Students’ Murals Travel to Democratic National Convention
Three Guilford students contributed several large pieces to a traveling art exhibit on the human toll of the Afghanistan war, “Windows and Mirrors: Reflections on the war in Afghanistan,” displayed at the Democratic National Convention in Charlotte.
Layth Awartani ’12, Courtney Mandeville ’12 and Hannah Swenson ’12, all Principled Problem Solving Scholars, worked with the local American Friends Service Committee and the College community in 2010 to create four pieces in the exhibit. The exhibit made a stop at Guilford College’s art gallery during the spring of 2011. One of their murals, “What’s Left of Kabul,” has been selected to be a permanent part of a peace center in Afghanistan.
The American Friends Service Committee, Chicago Public Art Group and Philadelphia Mural Arts Program developed the project as a traveling memorial to the war’s civilian casualties. Over 40 artists nationwide contributed pieces. A group of high school students in Kabul also contributed drawings of scenes of their daily lives. The exhibit will be shown in 40 cities across the U.S. over a two year period.
Statement on the mural pictured, What’s Left of Kabul: “Using the Afghan flag as a backdrop, we chose to portray the poignant image of a young girl with her head in her hands. While the flag may represent national pride, her solemn face speaks volumes about the devastation and tragedy brought by war.”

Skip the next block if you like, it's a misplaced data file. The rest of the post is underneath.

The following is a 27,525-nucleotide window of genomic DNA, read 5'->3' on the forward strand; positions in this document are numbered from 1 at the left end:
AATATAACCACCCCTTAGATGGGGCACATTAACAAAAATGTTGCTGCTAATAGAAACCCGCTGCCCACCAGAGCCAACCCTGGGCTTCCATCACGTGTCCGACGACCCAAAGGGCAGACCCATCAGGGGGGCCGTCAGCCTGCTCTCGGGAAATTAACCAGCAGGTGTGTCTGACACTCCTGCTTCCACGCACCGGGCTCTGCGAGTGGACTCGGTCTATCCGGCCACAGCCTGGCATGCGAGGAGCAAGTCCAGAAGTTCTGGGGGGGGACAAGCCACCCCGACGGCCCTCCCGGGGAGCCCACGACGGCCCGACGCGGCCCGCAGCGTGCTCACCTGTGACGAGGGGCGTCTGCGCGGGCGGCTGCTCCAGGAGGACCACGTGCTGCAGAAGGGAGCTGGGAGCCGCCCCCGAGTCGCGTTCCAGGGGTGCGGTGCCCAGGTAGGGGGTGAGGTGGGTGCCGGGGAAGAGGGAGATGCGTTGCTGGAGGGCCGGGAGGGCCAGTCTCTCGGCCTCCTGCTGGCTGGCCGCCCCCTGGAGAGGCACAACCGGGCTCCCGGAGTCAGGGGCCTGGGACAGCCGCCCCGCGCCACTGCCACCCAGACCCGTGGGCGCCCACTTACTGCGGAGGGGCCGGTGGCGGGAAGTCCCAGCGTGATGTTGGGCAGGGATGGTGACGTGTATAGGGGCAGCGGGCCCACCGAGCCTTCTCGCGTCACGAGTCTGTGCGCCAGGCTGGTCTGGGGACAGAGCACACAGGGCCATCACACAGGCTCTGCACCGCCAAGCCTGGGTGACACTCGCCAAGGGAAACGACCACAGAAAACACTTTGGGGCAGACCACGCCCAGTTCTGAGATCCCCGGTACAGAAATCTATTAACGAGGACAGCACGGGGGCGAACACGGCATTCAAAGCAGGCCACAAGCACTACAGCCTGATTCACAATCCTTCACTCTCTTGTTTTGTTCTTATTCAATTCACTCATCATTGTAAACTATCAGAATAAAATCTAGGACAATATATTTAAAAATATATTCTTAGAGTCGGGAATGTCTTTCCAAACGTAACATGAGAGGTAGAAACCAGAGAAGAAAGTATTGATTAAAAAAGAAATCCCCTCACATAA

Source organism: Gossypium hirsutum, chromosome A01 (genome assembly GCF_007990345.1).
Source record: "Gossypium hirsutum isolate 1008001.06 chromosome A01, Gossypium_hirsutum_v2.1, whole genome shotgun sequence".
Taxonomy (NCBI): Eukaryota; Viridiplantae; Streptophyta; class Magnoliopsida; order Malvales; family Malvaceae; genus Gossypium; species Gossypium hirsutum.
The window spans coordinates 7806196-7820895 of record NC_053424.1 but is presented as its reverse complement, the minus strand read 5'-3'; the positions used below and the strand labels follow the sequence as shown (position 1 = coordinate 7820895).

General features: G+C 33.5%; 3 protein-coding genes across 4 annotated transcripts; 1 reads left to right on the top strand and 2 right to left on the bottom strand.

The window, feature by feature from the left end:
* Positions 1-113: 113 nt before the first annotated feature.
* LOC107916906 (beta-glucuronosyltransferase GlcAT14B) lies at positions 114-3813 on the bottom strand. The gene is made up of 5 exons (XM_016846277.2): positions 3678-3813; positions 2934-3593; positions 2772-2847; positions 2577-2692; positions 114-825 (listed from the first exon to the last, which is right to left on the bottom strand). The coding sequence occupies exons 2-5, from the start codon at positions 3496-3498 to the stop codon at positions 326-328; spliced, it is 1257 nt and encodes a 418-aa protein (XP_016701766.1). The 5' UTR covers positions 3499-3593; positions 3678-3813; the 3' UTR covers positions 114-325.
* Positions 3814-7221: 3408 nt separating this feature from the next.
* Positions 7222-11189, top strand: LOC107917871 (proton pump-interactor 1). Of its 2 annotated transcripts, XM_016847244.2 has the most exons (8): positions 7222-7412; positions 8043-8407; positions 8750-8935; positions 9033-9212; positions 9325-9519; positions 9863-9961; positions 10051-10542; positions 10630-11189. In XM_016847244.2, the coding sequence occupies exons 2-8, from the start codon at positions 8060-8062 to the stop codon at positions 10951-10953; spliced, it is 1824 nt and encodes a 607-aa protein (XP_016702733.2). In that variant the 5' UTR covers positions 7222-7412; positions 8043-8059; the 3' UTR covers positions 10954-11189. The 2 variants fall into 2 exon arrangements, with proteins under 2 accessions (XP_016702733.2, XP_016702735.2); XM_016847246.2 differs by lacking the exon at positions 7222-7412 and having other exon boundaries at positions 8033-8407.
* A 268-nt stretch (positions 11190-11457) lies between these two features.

For more information see the exhibit website, http://windowsandmirrors.org/
The Principled Problem Solving Scholars (PPSS) are a select group of rising second and third year students chosen through a rigorous application process each spring. Coming from diverse backgrounds and disciplines, scholars complete a year-long sequence of courses and engaged learning experience that builds their applied knowledge of Principled Problem Solving. The cornerstones of this program are creativity, critical thinking and practical application. Students selected for the program receive a $1,500 scholarship for the fall and spring semesters and additional financial assistance of up to $3,000 for summer internship expenses.
Guilford College also offers a Peace and Conflict Studies interdisciplinary major that studies the nature of conflict and violence, the possibilities of social change and the means for resolving and transforming conflict nonviolently. The major draws on Guilford’s Quaker heritage by seeking the roots of situations of injustice and oppression, exploring nonviolent social change, emphasizing each individual’s search for truth within different levels of community and focusing on practical problem-solving.